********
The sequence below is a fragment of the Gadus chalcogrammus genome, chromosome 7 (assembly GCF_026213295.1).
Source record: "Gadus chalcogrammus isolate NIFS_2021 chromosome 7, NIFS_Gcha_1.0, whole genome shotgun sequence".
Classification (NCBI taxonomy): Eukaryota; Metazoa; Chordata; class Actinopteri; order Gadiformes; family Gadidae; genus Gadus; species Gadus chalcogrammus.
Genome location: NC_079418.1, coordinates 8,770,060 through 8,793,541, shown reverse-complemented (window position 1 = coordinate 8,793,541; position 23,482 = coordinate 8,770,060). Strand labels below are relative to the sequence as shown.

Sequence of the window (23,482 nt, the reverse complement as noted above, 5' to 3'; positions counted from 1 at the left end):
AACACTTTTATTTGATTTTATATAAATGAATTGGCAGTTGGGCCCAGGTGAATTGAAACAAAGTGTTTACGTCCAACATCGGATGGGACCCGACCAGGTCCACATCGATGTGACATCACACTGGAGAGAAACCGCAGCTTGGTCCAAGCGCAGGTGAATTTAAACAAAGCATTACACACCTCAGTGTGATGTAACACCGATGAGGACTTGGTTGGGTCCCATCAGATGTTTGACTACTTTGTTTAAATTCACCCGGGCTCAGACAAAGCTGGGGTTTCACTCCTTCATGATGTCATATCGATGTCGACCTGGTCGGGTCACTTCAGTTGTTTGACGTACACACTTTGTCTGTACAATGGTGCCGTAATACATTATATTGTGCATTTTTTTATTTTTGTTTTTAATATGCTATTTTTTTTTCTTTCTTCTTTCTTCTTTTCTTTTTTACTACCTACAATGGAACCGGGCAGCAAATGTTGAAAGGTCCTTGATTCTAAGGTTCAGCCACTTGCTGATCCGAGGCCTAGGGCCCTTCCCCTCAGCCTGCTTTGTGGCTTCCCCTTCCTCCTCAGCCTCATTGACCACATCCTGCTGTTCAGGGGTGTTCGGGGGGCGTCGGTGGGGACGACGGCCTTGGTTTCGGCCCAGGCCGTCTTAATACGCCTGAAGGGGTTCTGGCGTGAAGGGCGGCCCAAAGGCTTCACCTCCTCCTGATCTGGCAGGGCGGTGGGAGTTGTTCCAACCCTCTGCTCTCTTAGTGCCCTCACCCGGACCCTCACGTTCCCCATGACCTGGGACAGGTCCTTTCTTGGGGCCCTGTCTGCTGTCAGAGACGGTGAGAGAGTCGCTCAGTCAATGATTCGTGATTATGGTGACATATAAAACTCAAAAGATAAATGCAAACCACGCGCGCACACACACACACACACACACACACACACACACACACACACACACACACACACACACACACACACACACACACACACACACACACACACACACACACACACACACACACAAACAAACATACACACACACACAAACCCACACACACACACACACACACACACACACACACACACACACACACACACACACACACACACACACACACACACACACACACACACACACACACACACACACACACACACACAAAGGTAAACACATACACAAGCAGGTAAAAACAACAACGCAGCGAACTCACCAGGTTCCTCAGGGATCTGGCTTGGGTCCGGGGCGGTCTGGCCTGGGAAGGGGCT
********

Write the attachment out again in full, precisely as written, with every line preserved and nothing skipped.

The sequence below is a fragment of the Gadus chalcogrammus genome, chromosome 7 (assembly GCF_026213295.1).
Source record: "Gadus chalcogrammus isolate NIFS_2021 chromosome 7, NIFS_Gcha_1.0, whole genome shotgun sequence".
Classification (NCBI taxonomy): Eukaryota; Metazoa; Chordata; class Actinopteri; order Gadiformes; family Gadidae; genus Gadus; species Gadus chalcogrammus.
Genome location: NC_079418.1, coordinates 8,770,060 through 8,793,541, shown reverse-complemented (window position 1 = coordinate 8,793,541; position 23,482 = coordinate 8,770,060). Strand labels below are relative to the sequence as shown.

Sequence of the window (23,482 nt, the reverse complement as noted above, 5' to 3'; positions counted from 1 at the left end):
AACACTTTTATTTGATTTTATATAAATGAATTGGCAGTTGGGCCCAGGTGAATTGAAACAAAGTGTTTACGTCCAACATCGGATGGGACCCGACCAGGTCCACATCGATGTGACATCACACTGGAGAGAAACCGCAGCTTGGTCCAAGCGCAGGTGAATTTAAACAAAGCATTACACACCTCAGTGTGATGTAACACCGATGAGGACTTGGTTGGGTCCCATCAGATGTTTGACTACTTTGTTTAAATTCACCCGGGCTCAGACAAAGCTGGGGTTTCACTCCTTCATGATGTCATATCGATGTCGACCTGGTCGGGTCACTTCAGTTGTTTGACGTACACACTTTGTCTGTACAATGGTGCCGTAATACATTATATTGTGCATTTTTTTATTTTTGTTTTTAATATGCTATTTTTTTTTCTTTCTTCTTTCTTCTTTTCTTTTTTACTACCTACAATGGAACCGGGCAGCAAATGTTGAAAGGTCCTTGATTCTAAGGTTCAGCCACTTGCTGATCCGAGGCCTAGGGCCCTTCCCCTCAGCCTGCTTTGTGGCTTCCCCTTCCTCCTCAGCCTCATTGACCACATCCTGCTGTTCAGGGGTGTTCGGGGGGCGTCGGTGGGGACGACGGCCTTGGTTTCGGCCCAGGCCGTCTTAATACGCCTGAAGGGGTTCTGGCGTGAAGGGCGGCCCAAAGGCTTCACCTCCTCCTGATCTGGCAGGGCGGTGGGAGTTGTTCCAACCCTCTGCTCTCTTAGTGCCCTCACCCGGACCCTCACGTTCCCCATGACCTGGGACAGGTCCTTTCTTGGGGCCCTGTCTGCTGTCAGAGACGGTGAGAGAGTCGCTCAGTCAATGATTCGTGATTATGGTGACATATAAAACTCAAAAGATAAATGCAAACCACGCGCGCACACACACACACACACACACACACACACACACACACACACACACACACACACACACACACACACACACACACACACACACACACACACACACACACACACACACACACAAACAAACATACACACACACACAAACCCACACACACACACACACACACACACACACACACACACACACACACACACACACACACACACACACACACACACACACACACACACACACACACACACACACACACACACACAAAGGTAAACACATACACAAGCAGGTAAAAACAACAACGCAGCGAACTCACCAGGTTCCTCAGGGATCTGGCTTGGGTCCGGGGCGGTCTGGCCTGGGAAGGGGCT